An interest around issues of disability and raising awareness, proved to be a recipe for success for Ms Ntombizodwa Chiya, who graduated with honours in bachelor of education at the University of KwaZulu-Natal (UKZN).
Chiya was born blind, much like her father, aunts and her partially sighted nephew. Although Chiya never had sight, it did not deter her from studying for her degree. She owed much of her success to hard work, perseverance, strong will and determination.
She also lost both her parents at a young age but was excited that her sister was able to see her graduate with her postgraduate degree.
‘Most people who are blind, don’t consider themselves on the same level as able-bodied people. This thinking must stop. We are capable of so much, our loss of sight should not stop us from achieving our dreams. Blind people should educate themselves, and not see themselves as burdens,’ said Chiya.
Her research looks at language discrimination in KwaZulu-Natal (KZN) schools. She found that learners who came from homes where both English and the mother tongue language was spoken, tend to mix up their languages resulting in poor academic performance. She suggested that mother-tongue languages such as isiZulu be selected as a medium of instruction and teaching in KZN schools to enable learners to perform well.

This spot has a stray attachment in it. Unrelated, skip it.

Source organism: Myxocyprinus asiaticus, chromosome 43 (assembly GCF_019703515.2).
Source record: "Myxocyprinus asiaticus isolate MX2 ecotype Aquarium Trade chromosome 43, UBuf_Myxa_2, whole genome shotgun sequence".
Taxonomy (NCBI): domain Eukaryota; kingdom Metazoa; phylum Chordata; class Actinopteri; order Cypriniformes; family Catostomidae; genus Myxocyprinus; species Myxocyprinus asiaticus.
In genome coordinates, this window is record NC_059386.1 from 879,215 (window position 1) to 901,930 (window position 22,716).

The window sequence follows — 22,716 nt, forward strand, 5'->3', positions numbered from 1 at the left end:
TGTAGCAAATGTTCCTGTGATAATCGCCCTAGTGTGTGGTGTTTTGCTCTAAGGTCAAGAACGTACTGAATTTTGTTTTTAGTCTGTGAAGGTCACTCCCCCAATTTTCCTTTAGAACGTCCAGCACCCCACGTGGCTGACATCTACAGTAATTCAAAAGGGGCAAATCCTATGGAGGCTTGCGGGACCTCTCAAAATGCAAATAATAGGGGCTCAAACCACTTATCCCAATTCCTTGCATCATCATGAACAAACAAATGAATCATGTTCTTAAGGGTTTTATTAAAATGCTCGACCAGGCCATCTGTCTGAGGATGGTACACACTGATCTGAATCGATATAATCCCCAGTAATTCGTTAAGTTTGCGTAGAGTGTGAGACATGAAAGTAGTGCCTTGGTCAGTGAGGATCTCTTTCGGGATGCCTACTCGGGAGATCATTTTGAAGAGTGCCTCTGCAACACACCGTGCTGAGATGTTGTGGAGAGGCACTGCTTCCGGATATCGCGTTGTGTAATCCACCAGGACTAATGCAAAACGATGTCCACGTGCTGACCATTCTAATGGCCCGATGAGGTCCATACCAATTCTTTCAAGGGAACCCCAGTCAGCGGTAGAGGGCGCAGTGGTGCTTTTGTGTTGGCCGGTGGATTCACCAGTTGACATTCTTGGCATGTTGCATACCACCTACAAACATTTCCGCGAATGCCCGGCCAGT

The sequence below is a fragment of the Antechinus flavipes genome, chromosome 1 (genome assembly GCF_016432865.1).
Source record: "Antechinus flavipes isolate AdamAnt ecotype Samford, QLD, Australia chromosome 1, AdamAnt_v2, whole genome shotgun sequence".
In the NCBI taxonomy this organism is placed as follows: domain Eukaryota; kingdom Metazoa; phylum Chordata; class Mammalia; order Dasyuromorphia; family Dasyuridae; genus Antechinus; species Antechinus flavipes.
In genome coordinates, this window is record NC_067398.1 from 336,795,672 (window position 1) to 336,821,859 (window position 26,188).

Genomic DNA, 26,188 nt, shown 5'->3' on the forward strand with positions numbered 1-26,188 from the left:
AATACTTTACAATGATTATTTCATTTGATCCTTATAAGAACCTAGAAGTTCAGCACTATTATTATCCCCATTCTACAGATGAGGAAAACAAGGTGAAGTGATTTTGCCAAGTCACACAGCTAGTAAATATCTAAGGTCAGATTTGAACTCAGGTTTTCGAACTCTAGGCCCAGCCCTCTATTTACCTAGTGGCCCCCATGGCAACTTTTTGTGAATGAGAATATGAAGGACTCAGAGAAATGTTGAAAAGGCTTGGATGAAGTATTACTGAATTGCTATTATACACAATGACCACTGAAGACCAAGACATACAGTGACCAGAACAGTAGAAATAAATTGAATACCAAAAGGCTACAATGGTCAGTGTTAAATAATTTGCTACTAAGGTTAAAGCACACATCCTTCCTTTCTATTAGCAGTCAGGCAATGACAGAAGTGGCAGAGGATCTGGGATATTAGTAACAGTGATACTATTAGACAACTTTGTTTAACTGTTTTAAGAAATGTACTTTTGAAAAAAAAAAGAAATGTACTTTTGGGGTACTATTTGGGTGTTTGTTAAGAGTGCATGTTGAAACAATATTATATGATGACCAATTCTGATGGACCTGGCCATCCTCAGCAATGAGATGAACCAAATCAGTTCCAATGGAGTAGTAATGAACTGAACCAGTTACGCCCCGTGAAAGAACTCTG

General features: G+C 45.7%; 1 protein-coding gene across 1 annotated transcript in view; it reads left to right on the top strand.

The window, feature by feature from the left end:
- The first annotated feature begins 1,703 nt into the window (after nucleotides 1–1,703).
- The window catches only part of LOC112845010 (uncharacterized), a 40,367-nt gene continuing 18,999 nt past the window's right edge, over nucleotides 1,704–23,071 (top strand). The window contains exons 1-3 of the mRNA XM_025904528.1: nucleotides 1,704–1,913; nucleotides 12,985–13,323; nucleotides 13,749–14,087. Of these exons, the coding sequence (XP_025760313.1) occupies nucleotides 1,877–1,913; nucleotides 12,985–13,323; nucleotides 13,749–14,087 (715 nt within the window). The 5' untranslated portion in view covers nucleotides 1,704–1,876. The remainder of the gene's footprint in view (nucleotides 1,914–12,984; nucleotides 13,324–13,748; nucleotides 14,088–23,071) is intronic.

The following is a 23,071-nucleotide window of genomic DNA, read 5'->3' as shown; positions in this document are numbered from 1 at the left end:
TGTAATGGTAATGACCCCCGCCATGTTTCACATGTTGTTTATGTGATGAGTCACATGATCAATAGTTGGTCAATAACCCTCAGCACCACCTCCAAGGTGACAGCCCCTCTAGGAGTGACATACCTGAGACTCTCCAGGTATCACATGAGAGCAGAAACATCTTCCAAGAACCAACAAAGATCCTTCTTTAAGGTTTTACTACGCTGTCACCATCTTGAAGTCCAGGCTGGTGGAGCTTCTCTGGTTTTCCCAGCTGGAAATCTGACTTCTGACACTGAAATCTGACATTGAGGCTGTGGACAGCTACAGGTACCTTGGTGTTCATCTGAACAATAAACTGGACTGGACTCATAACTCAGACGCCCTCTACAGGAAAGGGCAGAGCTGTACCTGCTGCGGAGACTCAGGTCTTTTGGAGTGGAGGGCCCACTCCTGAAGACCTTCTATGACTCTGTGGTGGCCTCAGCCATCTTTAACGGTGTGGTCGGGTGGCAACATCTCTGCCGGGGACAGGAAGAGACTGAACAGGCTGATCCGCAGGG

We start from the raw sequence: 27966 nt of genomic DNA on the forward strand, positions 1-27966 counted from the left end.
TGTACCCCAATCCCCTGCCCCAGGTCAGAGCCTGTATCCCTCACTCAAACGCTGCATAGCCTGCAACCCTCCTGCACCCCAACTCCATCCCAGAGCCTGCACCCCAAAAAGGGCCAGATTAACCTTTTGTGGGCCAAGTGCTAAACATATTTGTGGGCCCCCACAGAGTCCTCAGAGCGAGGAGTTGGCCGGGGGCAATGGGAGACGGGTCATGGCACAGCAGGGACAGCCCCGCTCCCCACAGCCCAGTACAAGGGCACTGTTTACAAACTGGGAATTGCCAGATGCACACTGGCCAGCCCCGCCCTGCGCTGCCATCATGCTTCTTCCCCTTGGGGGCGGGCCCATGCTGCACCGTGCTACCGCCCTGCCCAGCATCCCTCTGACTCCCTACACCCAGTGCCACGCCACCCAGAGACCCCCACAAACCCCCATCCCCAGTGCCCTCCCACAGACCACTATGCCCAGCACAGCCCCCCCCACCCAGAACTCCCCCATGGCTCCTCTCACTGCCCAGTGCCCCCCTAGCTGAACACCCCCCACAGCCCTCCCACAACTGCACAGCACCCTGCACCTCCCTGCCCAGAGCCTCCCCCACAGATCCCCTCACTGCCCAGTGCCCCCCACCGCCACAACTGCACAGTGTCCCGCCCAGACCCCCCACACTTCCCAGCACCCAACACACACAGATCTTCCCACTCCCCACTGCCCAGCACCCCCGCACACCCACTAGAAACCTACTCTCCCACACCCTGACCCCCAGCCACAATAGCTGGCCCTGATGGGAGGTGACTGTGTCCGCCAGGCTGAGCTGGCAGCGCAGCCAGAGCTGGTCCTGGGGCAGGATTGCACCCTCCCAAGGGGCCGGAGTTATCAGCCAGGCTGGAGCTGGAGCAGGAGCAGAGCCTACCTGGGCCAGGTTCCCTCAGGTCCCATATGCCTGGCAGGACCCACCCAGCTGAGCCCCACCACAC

Chiya, who encountered challenges doing her research, relied mainly on electronic means for research purposes, such as e-books. She relied on her own software application on her computer which read out parts of journal articles and information for her to hear and type out. She touch-typed her entire thesis but used editing services to make corrections to grammar, punctuation and formatting.
Chiya was grateful for the support from her family, supervisor and the UKZN disability support unit. She hopes to one day use the knowledge she gained from her research and personal experiences, to own an NGO that advocates for blind people and assist in an advisory capacity to raise awareness around disability issues and the impact it has on the psyche of disabled people.
Her advice to other disabled students: ‘Strive for your best. Focus on yourself.’
Chiya is currently completing her masters in Education.